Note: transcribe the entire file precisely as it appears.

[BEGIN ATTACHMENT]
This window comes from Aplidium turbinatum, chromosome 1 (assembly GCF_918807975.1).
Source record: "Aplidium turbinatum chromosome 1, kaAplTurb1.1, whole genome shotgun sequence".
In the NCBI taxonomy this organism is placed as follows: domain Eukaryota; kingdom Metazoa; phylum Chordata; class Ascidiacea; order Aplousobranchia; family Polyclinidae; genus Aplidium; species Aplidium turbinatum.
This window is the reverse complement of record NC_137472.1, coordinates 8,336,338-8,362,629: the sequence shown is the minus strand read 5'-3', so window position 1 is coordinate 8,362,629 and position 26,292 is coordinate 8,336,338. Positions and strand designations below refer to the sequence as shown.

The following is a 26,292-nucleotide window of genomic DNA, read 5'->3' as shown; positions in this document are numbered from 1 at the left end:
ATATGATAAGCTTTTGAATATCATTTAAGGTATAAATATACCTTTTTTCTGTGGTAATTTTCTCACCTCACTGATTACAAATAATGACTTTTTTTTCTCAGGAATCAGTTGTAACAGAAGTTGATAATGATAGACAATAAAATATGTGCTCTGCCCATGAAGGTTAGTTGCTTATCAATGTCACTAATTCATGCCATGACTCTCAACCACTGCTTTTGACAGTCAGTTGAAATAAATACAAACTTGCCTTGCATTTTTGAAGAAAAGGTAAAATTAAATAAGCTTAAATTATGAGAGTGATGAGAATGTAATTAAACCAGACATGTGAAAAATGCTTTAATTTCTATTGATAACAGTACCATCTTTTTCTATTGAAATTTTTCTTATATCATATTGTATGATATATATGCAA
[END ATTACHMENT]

This window comes from Aplidium turbinatum, chromosome 1 (assembly GCF_918807975.1).
Source record: "Aplidium turbinatum chromosome 1, kaAplTurb1.1, whole genome shotgun sequence".
In the NCBI taxonomy this organism is placed as follows: domain Eukaryota; kingdom Metazoa; phylum Chordata; class Ascidiacea; order Aplousobranchia; family Polyclinidae; genus Aplidium; species Aplidium turbinatum.
This window is the reverse complement of record NC_137472.1, coordinates 8,336,338-8,362,629: the sequence shown is the minus strand read 5'-3', so window position 1 is coordinate 8,362,629 and position 26,292 is coordinate 8,336,338. Positions and strand designations below refer to the sequence as shown.

The following is a 26,292-nucleotide window of genomic DNA, read 5'->3' as shown; positions in this document are numbered from 1 at the left end:
ATATGATAAGCTTTTGAATATCATTTAAGGTATAAATATACCTTTTTTCTGTGGTAATTTTCTCACCTCACTGATTACAAATAATGACTTTTTTTTCTCAGGAATCAGTTGTAACAGAAGTTGATAATGATAGACAATAAAATATGTGCTCTGCCCATGAAGGTTAGTTGCTTATCAATGTCACTAATTCATGCCATGACTCTCAACCACTGCTTTTGACAGTCAGTTGAAATAAATACAAACTTGCCTTGCATTTTTGAAGAAAAGGTAAAATTAAATAAGCTTAAATTATGAGAGTGATGAGAATGTAATTAAACCAGACATGTGAAAAATGCTTTAATTTCTATTGATAACAGTACCATCTTTTTCTATTGAAATTTTTCTTATATCATATTGTATGATATATATGCAA